As a member of the EU since 2004, Lithuania has experienced significant growth coupled with the rapid modernisation of its economy. Domestic consumption and foreign investment are the main drivers of the country’s economic growth.

By 1998, Lithuania’s economy closely resembled that of most other Western European countries. Agriculture accounted for 10 percent of the GDP, industry for 32 percent, and services for 58 percent. The country’s main industries are metal-cutting machine tools, electric motors, television sets, refrigerators and freezers, petroleum refining, shipbuilding, furniture making, textiles, food processing, fertilizers, agricultural machinery, optical equipment, electronic components, and computers.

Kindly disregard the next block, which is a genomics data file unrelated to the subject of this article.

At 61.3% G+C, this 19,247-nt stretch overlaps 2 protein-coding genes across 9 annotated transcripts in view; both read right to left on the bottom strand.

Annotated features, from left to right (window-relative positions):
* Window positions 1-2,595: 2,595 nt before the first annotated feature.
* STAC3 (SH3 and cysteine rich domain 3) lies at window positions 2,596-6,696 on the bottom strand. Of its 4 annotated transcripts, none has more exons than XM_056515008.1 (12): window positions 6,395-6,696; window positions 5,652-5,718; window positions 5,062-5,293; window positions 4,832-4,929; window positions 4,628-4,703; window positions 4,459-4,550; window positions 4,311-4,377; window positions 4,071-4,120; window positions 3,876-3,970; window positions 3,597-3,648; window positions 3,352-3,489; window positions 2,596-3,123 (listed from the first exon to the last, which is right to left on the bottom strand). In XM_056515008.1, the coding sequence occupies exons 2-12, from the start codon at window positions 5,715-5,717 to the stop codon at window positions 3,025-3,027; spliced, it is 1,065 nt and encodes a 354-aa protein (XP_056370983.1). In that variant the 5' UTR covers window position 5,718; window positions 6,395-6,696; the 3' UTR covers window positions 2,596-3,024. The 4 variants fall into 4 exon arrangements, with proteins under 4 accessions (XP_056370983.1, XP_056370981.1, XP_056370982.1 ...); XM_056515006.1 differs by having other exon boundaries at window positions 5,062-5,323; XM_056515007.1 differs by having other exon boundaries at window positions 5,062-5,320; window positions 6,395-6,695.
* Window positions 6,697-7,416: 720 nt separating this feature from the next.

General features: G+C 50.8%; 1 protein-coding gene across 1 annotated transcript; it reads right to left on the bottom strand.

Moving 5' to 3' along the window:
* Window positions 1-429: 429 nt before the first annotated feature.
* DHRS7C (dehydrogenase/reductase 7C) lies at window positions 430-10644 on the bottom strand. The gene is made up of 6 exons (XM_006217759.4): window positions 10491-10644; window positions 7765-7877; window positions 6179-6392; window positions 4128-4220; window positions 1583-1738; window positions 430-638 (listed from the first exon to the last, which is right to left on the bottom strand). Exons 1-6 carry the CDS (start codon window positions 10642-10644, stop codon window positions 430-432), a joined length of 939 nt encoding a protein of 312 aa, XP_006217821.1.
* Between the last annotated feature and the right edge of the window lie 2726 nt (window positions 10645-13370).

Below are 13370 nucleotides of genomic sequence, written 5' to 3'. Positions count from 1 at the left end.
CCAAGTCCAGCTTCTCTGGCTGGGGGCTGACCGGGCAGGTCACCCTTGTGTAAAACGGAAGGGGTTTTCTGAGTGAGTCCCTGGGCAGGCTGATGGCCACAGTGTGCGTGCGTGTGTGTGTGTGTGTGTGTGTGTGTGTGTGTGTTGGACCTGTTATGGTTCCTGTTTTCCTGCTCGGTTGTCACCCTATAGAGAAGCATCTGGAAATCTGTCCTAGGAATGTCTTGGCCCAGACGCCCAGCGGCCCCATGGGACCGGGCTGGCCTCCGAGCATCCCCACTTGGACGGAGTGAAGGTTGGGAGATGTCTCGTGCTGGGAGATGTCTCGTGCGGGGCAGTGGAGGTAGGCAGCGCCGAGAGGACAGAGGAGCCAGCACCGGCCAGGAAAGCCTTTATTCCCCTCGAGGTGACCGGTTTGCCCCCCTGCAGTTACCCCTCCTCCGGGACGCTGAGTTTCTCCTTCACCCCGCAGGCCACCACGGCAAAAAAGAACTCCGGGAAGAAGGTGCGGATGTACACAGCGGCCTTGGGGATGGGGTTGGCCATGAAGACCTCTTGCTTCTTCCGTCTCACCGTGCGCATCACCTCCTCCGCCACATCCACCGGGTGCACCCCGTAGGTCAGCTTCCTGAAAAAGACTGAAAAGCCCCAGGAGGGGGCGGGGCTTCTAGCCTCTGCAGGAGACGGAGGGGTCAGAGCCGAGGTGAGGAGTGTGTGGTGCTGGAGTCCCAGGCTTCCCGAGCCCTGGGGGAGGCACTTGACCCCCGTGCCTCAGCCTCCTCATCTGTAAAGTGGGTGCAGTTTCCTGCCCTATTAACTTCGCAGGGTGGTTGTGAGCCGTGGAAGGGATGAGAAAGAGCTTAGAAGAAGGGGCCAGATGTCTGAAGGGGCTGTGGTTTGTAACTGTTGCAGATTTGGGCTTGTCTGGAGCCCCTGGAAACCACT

Over two-thirds of its economy is dependent on foreign markets, and Lithuania has sought to increase its attractiveness to foreign investors. By 1997, foreign capitalists had invested over US$1 billion in the Lithuanian economy, and in 1998, there was an additional US$510 million in new investments. The largest single foreign investor in Lithuania is the United States which accounts for about 18 percent of all foreign investment. The low labour costs and high level of education of the workforce, when combined with the country’s geographic location at the crossroads of Northern Europe, account for the attraction that foreign investors have in Lithuania.